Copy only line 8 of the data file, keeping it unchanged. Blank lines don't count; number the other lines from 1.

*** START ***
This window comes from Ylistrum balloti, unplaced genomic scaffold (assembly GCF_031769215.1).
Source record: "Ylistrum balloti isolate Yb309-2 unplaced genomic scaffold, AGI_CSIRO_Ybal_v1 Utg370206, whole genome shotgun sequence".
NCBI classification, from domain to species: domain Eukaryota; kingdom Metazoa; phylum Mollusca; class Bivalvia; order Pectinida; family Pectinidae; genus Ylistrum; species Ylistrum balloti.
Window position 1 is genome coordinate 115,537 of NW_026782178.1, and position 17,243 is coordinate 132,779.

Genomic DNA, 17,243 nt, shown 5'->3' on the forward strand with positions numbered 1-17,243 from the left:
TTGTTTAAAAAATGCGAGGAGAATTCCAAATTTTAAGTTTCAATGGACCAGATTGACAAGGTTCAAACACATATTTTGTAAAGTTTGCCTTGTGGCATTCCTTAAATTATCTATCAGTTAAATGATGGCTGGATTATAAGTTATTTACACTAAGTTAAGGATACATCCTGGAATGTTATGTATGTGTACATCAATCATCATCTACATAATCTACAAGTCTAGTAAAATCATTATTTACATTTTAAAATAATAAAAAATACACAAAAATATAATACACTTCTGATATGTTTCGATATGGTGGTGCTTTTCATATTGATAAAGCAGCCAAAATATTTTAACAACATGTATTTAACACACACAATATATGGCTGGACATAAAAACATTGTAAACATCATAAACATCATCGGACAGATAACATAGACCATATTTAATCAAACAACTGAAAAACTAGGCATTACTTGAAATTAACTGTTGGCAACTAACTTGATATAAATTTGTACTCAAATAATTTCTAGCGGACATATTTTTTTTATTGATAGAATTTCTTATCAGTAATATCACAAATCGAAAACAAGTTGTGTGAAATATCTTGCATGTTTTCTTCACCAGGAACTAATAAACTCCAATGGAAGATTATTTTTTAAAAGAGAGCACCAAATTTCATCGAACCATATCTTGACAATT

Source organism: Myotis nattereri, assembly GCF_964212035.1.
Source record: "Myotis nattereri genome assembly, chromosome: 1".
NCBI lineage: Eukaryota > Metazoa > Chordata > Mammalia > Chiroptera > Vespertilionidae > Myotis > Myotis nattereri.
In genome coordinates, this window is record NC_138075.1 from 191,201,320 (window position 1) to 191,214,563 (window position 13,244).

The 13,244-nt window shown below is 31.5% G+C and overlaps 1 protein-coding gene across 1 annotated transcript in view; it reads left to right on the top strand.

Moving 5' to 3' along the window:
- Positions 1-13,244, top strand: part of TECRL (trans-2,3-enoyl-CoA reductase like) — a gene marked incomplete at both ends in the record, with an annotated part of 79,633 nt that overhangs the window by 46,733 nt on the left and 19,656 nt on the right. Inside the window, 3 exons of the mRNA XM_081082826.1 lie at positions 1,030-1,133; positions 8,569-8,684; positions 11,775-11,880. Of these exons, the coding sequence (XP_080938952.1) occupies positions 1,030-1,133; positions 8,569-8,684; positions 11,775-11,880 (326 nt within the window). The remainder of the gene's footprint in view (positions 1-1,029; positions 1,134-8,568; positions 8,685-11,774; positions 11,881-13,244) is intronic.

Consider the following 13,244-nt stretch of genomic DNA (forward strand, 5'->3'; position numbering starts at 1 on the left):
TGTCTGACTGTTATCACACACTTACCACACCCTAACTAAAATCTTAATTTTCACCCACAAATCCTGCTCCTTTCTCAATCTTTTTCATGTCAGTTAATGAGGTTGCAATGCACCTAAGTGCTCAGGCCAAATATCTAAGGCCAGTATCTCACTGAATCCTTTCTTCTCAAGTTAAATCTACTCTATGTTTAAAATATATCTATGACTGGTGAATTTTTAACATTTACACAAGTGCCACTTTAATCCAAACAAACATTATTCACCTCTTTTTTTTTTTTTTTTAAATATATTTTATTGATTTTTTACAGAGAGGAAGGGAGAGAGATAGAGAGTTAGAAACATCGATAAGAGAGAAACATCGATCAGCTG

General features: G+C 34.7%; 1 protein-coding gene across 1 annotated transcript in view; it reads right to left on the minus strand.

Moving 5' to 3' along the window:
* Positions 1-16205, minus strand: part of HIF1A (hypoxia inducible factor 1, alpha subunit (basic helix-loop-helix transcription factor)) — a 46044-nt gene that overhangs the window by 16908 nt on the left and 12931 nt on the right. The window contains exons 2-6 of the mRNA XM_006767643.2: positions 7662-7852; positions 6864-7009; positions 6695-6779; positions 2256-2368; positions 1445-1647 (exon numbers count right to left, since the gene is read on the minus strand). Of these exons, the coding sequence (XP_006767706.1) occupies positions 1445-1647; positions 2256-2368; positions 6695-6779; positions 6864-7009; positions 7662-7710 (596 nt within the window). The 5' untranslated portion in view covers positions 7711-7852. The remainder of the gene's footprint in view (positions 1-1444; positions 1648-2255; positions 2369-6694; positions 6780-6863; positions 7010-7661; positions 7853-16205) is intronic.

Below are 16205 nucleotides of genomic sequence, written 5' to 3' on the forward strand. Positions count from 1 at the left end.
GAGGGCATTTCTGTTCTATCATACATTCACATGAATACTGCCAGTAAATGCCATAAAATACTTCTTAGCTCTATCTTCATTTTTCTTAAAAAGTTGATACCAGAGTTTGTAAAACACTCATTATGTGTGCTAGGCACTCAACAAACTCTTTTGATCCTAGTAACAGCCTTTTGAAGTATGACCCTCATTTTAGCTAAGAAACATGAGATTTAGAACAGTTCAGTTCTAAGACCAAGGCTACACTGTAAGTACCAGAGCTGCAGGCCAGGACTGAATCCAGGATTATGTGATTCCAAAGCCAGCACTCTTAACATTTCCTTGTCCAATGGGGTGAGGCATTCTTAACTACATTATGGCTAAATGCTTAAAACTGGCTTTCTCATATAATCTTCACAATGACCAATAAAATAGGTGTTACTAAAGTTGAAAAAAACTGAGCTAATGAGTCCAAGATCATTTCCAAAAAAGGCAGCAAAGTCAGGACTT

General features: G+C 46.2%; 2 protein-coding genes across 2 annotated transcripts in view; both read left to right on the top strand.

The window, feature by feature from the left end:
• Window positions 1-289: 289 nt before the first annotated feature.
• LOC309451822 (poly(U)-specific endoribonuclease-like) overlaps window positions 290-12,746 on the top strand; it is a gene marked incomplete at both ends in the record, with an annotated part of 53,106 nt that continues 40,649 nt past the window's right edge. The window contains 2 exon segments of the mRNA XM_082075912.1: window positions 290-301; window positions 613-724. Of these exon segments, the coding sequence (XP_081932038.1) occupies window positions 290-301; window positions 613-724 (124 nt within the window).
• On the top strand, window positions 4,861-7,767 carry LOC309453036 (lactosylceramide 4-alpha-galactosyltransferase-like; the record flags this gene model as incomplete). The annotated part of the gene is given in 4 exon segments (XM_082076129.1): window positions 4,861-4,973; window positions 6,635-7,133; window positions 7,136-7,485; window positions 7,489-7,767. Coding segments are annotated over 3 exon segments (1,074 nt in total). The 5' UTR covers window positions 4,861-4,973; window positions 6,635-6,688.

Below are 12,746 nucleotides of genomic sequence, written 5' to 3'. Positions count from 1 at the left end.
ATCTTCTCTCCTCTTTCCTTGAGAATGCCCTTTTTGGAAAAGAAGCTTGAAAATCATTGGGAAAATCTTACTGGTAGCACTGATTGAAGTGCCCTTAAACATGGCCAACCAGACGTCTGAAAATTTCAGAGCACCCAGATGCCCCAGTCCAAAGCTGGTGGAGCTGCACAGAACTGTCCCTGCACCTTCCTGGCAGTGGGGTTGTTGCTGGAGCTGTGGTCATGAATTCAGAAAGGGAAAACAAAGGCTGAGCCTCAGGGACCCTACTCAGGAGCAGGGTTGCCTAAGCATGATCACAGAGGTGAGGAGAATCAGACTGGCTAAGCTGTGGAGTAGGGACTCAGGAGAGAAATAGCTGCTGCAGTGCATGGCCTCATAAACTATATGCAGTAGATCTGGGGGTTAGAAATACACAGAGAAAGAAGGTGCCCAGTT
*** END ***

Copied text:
Source record: "Myotis nattereri genome assembly, chromosome: 1".